Is paying someone to help you stretch really worth it or can you achieve the same results at home? Here’s why investing in your flexibility could be the key to keeping you injury-free in the long run.
Growing up in a leotard and tights, I’ve always been able to boast a good range of flexibility. When my classmates and I were lined up at the start of every school term and forced to undergo routine fitness evaluations, my performance in the ‘sit and reach’ test always made up for my embarrassingly low ‘beep test’ score.
No one could possibly question the importance of stretching for maintaining our mobility and staying injury-free. Still, a few at-home stretches in front of the TV at night might not be enough to keep things ticking along smoothly.
According to experts, unlocking your full flexy potential may require some professional help. As great as a living room downward dog and pigeon stretch may be for releasing muscle tension, the benefits of an assisted stretching session are unmatched.
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Putting a session to the test
To properly understand why so many people are signing up for designated stretching facilities, I went along to a session at StretchLab. The 50-minute sessions, guided by a certified ‘flexologist’, aren’t about subjecting your body to eye-watering pain, but rather pushing your joints and tendons beyond their comfortable range in a safe and supportive manner.
The flexologist designated to me performed a brief evaluation of my mobility, posture and joint symmetry. My areas of concern (tension in my shoulders and neck) were hardly surprising, given my desk-bound day job and texting affinity. Working methodically across the major muscle groups, my flexologist started with my bigger muscle groups, such as my hamstrings, quads and glutes.
What struck me about the entire process, was the interesting technique the flexologist carefully applied throughout each stretch. While their role was to essentially apply pressure against the muscle, at no point in the session was I able to totally switch off and let them do the hard work for me.
Each stretch fluctuated between sustained holds against the muscle, and deep breathing incorporating resistance (me pushing against the flexologist’s weight, only to release back into the stretch with newfound range each time).
Why one-on-one makes a difference
While the session itself was super informative and thorough, the full extent of the benefits associated with assisted stretching goes far beyond feeling more limber. Brad Walker, stretchLab’s Chief Stretch Adviser, shares why setting aside time to properly stretch with an expert is so important for our overall health.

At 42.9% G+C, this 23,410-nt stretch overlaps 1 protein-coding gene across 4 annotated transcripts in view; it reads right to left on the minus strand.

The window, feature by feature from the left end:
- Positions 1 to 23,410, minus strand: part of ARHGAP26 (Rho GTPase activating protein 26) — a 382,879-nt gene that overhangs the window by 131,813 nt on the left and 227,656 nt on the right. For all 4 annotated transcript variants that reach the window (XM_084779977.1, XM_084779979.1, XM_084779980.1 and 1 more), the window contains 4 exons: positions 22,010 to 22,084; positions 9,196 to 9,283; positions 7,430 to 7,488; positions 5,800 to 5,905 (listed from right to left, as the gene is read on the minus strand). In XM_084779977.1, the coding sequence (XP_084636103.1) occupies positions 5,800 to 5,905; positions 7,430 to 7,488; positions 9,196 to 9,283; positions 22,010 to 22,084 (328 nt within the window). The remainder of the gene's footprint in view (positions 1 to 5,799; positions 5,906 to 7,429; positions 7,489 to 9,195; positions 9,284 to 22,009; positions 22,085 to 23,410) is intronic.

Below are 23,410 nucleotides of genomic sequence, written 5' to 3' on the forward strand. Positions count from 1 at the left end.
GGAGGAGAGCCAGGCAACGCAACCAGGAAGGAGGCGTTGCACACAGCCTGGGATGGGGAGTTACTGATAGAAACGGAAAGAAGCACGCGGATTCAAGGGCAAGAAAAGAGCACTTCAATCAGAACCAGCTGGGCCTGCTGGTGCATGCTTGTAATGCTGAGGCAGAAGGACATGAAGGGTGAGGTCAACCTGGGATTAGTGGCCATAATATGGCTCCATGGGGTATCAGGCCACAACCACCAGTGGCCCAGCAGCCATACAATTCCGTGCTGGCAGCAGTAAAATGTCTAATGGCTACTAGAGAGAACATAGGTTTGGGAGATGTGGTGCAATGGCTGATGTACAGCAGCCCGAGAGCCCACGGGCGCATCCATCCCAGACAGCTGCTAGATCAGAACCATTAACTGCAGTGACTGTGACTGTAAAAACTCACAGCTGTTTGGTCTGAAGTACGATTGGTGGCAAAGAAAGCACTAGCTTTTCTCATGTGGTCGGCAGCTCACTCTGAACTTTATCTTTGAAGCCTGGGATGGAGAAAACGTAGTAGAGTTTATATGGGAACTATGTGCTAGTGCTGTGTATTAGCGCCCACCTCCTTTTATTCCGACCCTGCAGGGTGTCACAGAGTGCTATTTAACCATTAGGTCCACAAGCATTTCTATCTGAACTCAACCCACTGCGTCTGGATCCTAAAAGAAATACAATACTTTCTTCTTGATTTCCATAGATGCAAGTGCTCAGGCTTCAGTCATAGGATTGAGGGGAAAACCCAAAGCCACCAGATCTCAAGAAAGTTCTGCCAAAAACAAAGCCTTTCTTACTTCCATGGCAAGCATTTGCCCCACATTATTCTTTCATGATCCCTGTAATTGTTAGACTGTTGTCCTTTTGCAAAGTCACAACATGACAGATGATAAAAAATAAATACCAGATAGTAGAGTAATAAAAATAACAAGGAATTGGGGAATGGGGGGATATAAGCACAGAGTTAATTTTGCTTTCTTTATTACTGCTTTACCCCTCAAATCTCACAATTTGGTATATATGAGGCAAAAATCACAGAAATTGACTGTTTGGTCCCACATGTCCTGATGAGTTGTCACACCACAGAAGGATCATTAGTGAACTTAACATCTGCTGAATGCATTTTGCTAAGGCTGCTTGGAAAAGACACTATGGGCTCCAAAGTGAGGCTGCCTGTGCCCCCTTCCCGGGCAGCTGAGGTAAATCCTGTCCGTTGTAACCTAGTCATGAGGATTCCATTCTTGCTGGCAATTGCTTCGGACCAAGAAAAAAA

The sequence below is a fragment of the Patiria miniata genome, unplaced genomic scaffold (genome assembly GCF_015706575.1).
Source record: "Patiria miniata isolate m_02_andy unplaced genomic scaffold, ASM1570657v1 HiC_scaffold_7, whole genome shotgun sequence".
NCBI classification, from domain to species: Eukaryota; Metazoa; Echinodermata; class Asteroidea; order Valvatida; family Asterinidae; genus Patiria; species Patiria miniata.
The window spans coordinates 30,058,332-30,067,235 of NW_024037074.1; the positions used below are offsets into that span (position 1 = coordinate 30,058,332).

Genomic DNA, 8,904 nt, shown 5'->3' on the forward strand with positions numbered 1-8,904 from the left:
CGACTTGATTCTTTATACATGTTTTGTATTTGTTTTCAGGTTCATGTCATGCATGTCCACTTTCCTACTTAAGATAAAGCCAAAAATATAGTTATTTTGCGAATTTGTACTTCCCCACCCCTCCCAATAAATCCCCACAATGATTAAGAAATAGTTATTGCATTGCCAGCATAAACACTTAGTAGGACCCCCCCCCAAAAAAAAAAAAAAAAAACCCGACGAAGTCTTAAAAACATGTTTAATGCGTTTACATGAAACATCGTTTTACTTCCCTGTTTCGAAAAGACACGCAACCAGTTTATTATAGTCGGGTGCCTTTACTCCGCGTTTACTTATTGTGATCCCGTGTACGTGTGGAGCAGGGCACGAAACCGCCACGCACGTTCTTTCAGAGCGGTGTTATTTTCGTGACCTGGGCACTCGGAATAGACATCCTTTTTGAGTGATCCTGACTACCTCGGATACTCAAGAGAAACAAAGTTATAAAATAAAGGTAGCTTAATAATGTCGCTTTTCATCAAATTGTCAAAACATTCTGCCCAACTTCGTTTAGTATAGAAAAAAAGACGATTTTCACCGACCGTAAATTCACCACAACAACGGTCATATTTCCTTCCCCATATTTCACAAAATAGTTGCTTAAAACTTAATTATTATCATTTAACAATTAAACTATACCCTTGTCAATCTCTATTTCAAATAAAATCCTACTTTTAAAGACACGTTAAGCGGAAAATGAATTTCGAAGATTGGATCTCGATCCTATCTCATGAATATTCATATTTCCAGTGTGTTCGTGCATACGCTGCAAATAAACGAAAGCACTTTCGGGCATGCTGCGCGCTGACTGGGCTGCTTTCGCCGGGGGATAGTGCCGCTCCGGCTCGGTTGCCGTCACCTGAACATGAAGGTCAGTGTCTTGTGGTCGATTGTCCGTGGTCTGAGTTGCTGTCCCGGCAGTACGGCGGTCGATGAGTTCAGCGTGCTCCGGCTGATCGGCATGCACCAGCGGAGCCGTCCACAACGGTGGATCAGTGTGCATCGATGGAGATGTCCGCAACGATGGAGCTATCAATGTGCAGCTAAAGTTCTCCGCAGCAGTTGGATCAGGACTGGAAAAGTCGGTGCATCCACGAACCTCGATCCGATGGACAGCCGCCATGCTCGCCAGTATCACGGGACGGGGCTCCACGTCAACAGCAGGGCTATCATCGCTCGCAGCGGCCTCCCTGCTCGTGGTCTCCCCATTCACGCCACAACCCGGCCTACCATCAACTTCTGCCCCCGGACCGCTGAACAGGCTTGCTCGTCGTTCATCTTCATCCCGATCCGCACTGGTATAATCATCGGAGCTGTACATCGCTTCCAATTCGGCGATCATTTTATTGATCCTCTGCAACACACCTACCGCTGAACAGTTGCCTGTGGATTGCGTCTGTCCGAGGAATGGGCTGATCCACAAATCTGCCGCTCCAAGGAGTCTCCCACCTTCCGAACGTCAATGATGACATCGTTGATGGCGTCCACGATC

“Each stretch session is customised to the individual needs of the client, focusing on flexibility restrictions, imbalances, or targeting specific muscle groups,” he says. “Also, having a therapist do the stretching for you means that the therapist can get you into stretch positions that you can’t get into by yourself.”
As the stretch expert explains, improving your flexibility, mobility and range of motion leads to an overall increase in ease of movement, and a reduction in joint pain and muscle tightness.
“Other benefits include improved posture and body awareness; improved coordination and circulation; increased energy and improved relaxation and stress relief,” adds Walker.
Assisted stretching isn’t just for the injury-prone
Though it’s easy to assume assisted stretching would be a service designed to help people who lack mobility and flexibility, Walker explains people from all areas of life have found the sessions useful.
“At StretchLab many of our regular clients are athletes, sportspeople, and people who already have high levels of flexibility,” he says, adding that clients with an already extensive range of motion report a reduction in the susceptibility to soft tissue injuries like muscle and tendon strains as a result of their sessions.
“Gentle stretching should be a daily activity, but a more intense stretching session should be conducted at least two or three times a week,” explains Walker, comparing the practice to any form of physical activity. “If you want to improve your flexibility, then you need to work on it on a regular and consistent basis.”